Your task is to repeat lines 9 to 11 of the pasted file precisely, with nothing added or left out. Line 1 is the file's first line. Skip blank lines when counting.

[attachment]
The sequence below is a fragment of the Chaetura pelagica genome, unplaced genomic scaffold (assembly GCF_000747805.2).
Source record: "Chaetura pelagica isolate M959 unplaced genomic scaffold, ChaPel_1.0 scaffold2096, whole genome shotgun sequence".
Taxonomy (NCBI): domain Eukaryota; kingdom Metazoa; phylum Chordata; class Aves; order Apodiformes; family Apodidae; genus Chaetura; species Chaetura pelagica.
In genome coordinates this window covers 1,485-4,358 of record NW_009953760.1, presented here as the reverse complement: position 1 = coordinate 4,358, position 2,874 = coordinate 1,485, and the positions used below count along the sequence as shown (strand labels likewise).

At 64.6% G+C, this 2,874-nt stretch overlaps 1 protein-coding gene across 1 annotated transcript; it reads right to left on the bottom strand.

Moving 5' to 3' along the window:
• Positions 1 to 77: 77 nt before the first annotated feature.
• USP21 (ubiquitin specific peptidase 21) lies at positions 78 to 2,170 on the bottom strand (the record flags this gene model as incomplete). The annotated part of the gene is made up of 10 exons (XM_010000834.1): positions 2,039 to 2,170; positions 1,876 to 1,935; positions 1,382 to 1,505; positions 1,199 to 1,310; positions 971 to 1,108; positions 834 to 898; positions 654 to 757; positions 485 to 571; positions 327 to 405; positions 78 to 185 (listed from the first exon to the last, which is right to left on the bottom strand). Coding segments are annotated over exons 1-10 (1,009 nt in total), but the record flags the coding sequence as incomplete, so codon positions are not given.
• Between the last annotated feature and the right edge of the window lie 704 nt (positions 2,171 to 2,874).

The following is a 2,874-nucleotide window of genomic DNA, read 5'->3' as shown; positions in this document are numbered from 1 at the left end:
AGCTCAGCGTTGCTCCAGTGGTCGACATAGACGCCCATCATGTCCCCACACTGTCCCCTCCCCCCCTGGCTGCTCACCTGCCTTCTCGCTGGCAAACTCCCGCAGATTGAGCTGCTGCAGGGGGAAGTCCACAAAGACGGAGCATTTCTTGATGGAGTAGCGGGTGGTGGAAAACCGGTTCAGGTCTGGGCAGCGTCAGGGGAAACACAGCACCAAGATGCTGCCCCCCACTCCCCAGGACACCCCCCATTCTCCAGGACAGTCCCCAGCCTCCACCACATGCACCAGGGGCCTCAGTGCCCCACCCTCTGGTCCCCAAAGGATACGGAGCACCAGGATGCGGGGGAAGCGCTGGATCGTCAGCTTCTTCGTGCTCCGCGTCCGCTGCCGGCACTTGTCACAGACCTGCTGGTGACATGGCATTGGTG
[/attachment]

• Between the last annotated feature and the right edge of the window lie 704 nt (positions 2,171 to 2,874).

The following is a 2,874-nucleotide window of genomic DNA, read 5'->3' as shown; positions in this document are numbered from 1 at the left end:
AGCTCAGCGTTGCTCCAGTGGTCGACATAGACGCCCATCATGTCCCCACACTGTCCCCTCCCCCCCTGGCTGCTCACCTGCCTTCTCGCTGGCAAACTCCCGCAGATTGAGCTGCTGCAGGGGGAAGTCCACAAAGACGGAGCATTTCTTGATGGAGTAGCGGGTGGTGGAAAACCGGTTCAGGTCTGGGCAGCGTCAGGGGAAACACAGCACCAAGATGCTGCCCCCCACTCCCCAGGACACCCCCCATTCTCCAGGACAGTCCCCAGCCTCCACCACATGCACCAGGGGCCTCAGTGCCCCACCCTCTGGTCCCCAAAGGATACGGAGCACCAGGATGCGGGGGAAGCGCTGGATCGTCAGCTTCTTCGTGCTCCGCGTCCGCTGCCGGCACTTGTCACAGACCTGCTGGTGACATGGCATTGGTG